suffer none from the cold, but we kept
getting uneasy and uncasier and by 12
or 1 o'clock we knew we were lost. The
lady passenger, she got mighty cold af
ter a time, and then she got frightened,
and then she got to moaning and. crying,
and that didn't help keep up our spirits
none, . not a bit. sir. By 3 or half .past
I ain't ashamed to say that we were all
pretty well scared? besides all being tuck
ered out. I'll admit that I'd about given
up ever scening shore and the babies and
their litle mother any more when of a
sudden, at almost exactly -1 o'clock, the
fog lifted and wc saw just where we were
miles down the lake, but a good deal
nearer Put-In-Bay than the mainland.
Now, I'm telling you that we got to the
island as soon as wc could.
"I did say that night that I'd never go
out with the mail again, not for Sr-00 a
trip, but I did often and for $2 a trip, too.
THROUGH A SUCK-HOLE.
"Once we had a lot of fun with a drum
mer who was a passenger. The boat had
to be towed that-day, but we didn't ask
tho drummer to help, 'cause he was too
fat and didn't look as though he could
pull none. But he had to walk, and we
fixed him up with 'creepers, so that "he
shouldn't slip, and told him to keep close
to the boat for fear he'd fall through a
thni place and get wet.
"Well, he did just that. The sun was
shining, the air was bracing, he felt pret
ty frisky, and he let go of the boat. By
and by he got to skylarking around and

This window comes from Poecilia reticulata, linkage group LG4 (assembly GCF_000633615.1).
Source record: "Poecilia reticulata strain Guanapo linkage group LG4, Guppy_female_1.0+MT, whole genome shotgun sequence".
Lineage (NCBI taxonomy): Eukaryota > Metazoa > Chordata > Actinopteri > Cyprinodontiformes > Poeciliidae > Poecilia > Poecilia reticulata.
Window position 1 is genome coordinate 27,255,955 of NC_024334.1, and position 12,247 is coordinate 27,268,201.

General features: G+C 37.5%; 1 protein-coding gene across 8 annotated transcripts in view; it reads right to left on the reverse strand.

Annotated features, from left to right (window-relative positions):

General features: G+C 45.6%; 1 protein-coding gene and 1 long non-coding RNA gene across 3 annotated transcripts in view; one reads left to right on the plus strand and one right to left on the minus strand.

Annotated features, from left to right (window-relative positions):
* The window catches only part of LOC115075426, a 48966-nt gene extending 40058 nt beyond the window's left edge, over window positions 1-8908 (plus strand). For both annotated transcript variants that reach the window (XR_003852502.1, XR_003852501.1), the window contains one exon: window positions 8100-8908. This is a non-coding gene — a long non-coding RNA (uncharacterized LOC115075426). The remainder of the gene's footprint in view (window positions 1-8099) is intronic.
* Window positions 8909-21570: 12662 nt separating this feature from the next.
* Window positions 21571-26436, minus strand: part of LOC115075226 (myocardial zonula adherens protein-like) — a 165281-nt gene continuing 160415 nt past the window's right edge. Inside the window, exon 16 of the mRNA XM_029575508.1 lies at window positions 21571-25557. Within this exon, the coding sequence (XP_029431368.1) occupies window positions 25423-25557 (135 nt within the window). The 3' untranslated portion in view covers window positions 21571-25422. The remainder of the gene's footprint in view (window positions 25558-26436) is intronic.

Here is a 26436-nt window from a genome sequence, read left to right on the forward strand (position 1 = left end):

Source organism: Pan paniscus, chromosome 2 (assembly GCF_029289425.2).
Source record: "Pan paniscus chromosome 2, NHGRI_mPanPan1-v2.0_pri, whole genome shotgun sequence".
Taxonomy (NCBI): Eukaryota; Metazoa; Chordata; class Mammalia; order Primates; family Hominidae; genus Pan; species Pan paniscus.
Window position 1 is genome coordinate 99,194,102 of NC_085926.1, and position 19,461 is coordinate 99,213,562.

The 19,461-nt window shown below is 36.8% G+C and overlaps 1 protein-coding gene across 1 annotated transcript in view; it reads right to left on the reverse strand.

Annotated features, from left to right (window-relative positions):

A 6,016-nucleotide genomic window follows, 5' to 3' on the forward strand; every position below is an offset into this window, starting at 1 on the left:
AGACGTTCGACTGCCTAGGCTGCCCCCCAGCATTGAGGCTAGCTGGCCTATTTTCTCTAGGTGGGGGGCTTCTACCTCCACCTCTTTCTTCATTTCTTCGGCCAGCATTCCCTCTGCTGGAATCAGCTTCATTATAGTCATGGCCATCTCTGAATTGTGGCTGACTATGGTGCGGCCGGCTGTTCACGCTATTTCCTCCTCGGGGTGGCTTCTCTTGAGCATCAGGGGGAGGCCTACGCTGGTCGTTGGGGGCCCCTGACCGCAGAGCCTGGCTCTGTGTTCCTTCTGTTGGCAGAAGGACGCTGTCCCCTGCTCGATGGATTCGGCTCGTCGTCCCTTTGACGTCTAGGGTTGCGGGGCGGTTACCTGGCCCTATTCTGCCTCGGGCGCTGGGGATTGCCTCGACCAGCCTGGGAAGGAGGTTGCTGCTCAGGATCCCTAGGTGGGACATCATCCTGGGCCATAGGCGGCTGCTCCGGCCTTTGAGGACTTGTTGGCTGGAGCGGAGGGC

then in a minute he was in up to his arm
pits. He's stepped through a bigt 'suck
hole made by rain and all we could see
of him was his head and arms. He wasn't
rcilly in any danger, though it must
have been mighty unpleasant for him, but
he thought ho was done for, sure.
" 'Oh. I'm drowned,' he screeched .'I'm
dead, I'm dead, sure. Won't nobody help
me out and save my life?'
"Wc fished him out, but it was a pret
ty rough trick, for he was heavy and as
helpless as a lTg bag of potatoes. After
we got him out he wanted to get nto the
boat, but we wouldn't have that. He'd
have taken cold sitting still after his ice
bath and got pneumonia, and besides he
wa stoo heavy to haul.
"That Fame winter the two carriers got
a fine wetting and came near being drown
ed. L. wasn't along, thank goodness .ut
ail Bass Islanders remember it. There
was no ice to speak of, except floating
cakes, at the time; there has been a
break-up owing to high winds and the
men had to row and pole the boats. One
morning they started out from South
Bass with a big load of fish besides the
mail. There had been a solid freeze for
weeks, the islanders had been lucky fish
ing through the ice and the carriers were
freighting the fish to themainland. The
sea was running high and the boys were
warned that it might be risky to try to go
through the breakers with so big a load.
But they took the risk. and. say! When ;
they got out to the breakers they just
rolled right over, and men, moll bags and
fish were all ailat In a minute. The folks
ashore had a great time rescuing- them
with ropes and such and there wasn't
any mail brought to the mainland that
TYPICAL LAKE ERIE TARNS.
Perhaps the most picturesque of the
stories told by a certain weather-beaten
old carrier who never uses a sleigh when
the ice is solid, pfefcring his sledge-boat
Instead. To this he harnesses the horse,